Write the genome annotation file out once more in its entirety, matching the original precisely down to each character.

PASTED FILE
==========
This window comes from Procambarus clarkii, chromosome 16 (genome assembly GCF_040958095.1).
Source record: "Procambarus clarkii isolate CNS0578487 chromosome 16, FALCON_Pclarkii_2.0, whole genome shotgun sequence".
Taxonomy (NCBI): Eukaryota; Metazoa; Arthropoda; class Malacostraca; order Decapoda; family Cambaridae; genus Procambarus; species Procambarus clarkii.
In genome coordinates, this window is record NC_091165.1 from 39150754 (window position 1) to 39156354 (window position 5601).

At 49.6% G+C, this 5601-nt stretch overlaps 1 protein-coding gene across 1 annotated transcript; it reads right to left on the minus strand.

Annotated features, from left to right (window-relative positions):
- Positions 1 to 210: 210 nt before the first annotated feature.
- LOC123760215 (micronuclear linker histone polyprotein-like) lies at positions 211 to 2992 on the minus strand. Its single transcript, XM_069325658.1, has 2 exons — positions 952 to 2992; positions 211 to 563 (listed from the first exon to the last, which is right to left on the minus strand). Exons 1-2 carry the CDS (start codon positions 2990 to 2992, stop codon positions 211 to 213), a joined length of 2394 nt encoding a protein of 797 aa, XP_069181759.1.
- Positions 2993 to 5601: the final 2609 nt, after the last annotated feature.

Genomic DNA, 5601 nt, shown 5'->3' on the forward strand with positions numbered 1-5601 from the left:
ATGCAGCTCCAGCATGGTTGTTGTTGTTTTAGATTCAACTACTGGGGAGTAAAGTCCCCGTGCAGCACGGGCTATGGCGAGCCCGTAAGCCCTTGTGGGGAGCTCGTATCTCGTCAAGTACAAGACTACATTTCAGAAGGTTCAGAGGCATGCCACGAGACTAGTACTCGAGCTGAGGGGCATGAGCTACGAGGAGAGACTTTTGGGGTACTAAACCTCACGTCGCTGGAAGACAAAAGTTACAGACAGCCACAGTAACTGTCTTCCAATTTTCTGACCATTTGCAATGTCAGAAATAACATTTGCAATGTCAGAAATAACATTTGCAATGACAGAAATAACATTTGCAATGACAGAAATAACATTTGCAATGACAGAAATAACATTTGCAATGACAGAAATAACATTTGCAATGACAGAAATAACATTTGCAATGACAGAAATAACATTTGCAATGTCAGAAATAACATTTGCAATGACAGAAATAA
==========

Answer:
This window comes from Procambarus clarkii, chromosome 16 (genome assembly GCF_040958095.1).
Source record: "Procambarus clarkii isolate CNS0578487 chromosome 16, FALCON_Pclarkii_2.0, whole genome shotgun sequence".
Taxonomy (NCBI): Eukaryota; Metazoa; Arthropoda; class Malacostraca; order Decapoda; family Cambaridae; genus Procambarus; species Procambarus clarkii.
In genome coordinates, this window is record NC_091165.1 from 39150754 (window position 1) to 39156354 (window position 5601).

At 49.6% G+C, this 5601-nt stretch overlaps 1 protein-coding gene across 1 annotated transcript; it reads right to left on the minus strand.

Annotated features, from left to right (window-relative positions):
- Positions 1 to 210: 210 nt before the first annotated feature.
- LOC123760215 (micronuclear linker histone polyprotein-like) lies at positions 211 to 2992 on the minus strand. Its single transcript, XM_069325658.1, has 2 exons — positions 952 to 2992; positions 211 to 563 (listed from the first exon to the last, which is right to left on the minus strand). Exons 1-2 carry the CDS (start codon positions 2990 to 2992, stop codon positions 211 to 213), a joined length of 2394 nt encoding a protein of 797 aa, XP_069181759.1.
- Positions 2993 to 5601: the final 2609 nt, after the last annotated feature.

Genomic DNA, 5601 nt, shown 5'->3' on the forward strand with positions numbered 1-5601 from the left:
ATGCAGCTCCAGCATGGTTGTTGTTGTTTTAGATTCAACTACTGGGGAGTAAAGTCCCCGTGCAGCACGGGCTATGGCGAGCCCGTAAGCCCTTGTGGGGAGCTCGTATCTCGTCAAGTACAAGACTACATTTCAGAAGGTTCAGAGGCATGCCACGAGACTAGTACTCGAGCTGAGGGGCATGAGCTACGAGGAGAGACTTTTGGGGTACTAAACCTCACGTCGCTGGAAGACAAAAGTTACAGACAGCCACAGTAACTGTCTTCCAATTTTCTGACCATTTGCAATGTCAGAAATAACATTTGCAATGTCAGAAATAACATTTGCAATGACAGAAATAACATTTGCAATGACAGAAATAACATTTGCAATGACAGAAATAACATTTGCAATGACAGAAATAACATTTGCAATGACAGAAATAACATTTGCAATGACAGAAATAACATTTGCAATGTCAGAAATAACATTTGCAATGACAGAAATAA